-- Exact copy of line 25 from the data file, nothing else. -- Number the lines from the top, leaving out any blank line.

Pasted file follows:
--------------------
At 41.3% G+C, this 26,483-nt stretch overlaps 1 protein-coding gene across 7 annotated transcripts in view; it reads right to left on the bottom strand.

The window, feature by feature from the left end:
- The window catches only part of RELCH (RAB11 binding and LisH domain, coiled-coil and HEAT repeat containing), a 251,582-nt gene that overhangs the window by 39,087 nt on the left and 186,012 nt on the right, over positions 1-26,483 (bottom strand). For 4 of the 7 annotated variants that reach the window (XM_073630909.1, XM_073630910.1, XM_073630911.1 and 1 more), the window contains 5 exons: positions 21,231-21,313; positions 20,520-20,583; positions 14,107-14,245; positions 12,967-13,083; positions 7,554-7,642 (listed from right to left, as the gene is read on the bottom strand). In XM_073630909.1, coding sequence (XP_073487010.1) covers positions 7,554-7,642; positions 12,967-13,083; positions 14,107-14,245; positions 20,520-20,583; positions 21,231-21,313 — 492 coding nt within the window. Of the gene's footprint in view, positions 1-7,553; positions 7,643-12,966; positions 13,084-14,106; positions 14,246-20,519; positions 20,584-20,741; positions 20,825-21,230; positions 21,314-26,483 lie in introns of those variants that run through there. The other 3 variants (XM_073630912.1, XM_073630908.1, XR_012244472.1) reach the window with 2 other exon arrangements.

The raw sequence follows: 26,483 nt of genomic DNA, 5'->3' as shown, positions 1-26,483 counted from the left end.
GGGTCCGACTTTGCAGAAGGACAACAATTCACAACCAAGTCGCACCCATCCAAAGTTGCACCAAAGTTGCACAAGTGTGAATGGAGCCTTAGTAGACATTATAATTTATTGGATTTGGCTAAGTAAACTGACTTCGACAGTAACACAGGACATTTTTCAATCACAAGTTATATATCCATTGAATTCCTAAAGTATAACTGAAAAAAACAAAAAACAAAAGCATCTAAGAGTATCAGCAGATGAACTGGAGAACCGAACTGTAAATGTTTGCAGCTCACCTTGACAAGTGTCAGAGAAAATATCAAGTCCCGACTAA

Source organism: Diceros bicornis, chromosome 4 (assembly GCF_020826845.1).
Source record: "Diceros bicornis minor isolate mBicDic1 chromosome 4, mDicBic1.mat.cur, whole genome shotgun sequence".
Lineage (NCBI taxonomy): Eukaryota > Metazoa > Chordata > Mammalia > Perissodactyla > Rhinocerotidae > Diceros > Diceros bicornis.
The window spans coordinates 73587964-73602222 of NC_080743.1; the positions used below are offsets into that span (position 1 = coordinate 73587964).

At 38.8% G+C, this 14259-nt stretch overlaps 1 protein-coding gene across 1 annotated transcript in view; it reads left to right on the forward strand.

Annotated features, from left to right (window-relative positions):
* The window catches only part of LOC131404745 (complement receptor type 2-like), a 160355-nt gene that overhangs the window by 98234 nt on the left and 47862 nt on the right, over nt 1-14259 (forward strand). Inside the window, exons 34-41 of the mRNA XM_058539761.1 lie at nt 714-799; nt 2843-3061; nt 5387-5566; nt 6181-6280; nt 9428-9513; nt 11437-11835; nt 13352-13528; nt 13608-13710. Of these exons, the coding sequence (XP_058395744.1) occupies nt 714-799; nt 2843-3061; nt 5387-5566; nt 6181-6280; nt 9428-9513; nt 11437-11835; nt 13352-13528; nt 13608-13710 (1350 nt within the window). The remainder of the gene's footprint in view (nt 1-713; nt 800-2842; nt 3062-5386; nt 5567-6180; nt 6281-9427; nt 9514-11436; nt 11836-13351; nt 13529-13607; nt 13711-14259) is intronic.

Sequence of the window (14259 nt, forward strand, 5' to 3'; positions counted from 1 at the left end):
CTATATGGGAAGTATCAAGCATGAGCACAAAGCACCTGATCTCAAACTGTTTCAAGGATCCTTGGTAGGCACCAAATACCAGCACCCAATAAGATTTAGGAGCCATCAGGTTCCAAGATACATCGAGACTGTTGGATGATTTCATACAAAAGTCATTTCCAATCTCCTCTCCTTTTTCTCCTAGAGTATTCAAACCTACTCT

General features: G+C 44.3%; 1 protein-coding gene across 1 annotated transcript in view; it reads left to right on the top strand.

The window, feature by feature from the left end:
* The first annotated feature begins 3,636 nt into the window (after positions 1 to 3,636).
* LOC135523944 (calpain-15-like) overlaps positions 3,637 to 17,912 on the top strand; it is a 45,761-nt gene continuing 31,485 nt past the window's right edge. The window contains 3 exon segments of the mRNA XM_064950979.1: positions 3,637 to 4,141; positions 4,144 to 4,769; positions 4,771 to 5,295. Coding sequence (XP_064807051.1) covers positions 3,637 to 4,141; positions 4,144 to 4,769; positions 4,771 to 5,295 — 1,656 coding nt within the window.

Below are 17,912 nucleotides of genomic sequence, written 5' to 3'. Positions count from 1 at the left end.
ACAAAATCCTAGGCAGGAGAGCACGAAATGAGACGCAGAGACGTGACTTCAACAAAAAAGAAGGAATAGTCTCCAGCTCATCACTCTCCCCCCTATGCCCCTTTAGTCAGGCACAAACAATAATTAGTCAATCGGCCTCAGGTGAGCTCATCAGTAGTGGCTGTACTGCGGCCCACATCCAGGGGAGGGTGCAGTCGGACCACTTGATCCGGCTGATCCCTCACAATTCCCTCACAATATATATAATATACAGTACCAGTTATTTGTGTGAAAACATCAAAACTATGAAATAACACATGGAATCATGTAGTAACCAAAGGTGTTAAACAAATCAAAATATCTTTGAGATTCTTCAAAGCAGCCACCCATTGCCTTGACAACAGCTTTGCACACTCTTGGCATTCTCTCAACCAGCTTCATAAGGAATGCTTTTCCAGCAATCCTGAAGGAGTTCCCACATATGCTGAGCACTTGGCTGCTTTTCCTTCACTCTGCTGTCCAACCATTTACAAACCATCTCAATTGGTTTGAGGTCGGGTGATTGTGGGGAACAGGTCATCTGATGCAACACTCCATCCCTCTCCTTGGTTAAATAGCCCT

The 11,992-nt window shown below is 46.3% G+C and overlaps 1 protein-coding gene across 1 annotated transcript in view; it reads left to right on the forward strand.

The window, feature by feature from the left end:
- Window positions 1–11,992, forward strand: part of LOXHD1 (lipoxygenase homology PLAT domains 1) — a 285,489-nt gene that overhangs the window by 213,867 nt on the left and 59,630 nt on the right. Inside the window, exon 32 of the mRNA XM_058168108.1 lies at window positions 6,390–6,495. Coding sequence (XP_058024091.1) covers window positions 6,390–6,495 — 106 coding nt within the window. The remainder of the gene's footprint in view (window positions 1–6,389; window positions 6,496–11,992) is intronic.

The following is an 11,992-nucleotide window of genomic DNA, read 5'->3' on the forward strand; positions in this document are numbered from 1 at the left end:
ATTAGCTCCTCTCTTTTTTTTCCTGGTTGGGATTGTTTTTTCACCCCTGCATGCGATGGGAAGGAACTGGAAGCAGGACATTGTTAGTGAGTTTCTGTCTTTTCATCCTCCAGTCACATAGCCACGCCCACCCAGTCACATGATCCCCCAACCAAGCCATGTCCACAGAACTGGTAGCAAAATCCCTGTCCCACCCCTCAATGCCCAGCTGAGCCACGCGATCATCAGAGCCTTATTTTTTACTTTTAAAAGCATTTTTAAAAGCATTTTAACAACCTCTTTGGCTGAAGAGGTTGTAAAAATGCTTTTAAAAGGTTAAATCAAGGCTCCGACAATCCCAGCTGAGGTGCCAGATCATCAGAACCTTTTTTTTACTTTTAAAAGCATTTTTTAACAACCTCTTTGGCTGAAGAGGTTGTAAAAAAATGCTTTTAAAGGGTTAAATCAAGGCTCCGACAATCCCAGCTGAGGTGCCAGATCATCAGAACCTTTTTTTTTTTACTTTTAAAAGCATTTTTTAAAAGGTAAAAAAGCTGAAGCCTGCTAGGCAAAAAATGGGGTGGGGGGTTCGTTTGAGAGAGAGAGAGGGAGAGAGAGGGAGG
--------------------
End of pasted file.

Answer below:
ATTAGCTCCTCTCTTTTTTTTCCTGGTTGGGATTGTTTTTTCACCCCTGCATGCGATGGGAAGGAACTGGAAGCAGGACATTGTTAGTGAGTTTCTGTCTTTTCATCCTCCAGTCACATAGCCACGCCCACCCAGTCACATGATCCCCCAACCAAGCCATGTCCACAGAACTGGTAGCAAAATCCCTGTCCCACCCCTCAATGCCCAGCTGAGCCACGCGATCATCAGAGCCTTATTTTTTACTTTTAAAAGCATTTTTAAAAGCATTTTAACAACCTCTTTGGCTGAAGAGGTTGTAAAAATGCTTTTAAAAGGTTAAATCAAGGCTCCGACAATCCCAGCTGAGGTGCCAGATCATCAGAACCTTTTTTTTACTTTTAAAAGCATTTTTTAACAACCTCTTTGGCTGAAGAGGTTGTAAAAAAATGCTTTTAAAGGGTTAAATCAAGGCTCCGACAATCCCAGCTGAGGTGCCAGATCATCAGAACCTTTTTTTTTTTACTTTTAAAAGCATTTTTTAAAAGGTAAAAAAGCTGAAGCCTGCTAGGCAAAAAATGGGGTGGGGGGTTCGTTTGAGAGAGAGAGAGGGAGAGAGAGGGAGG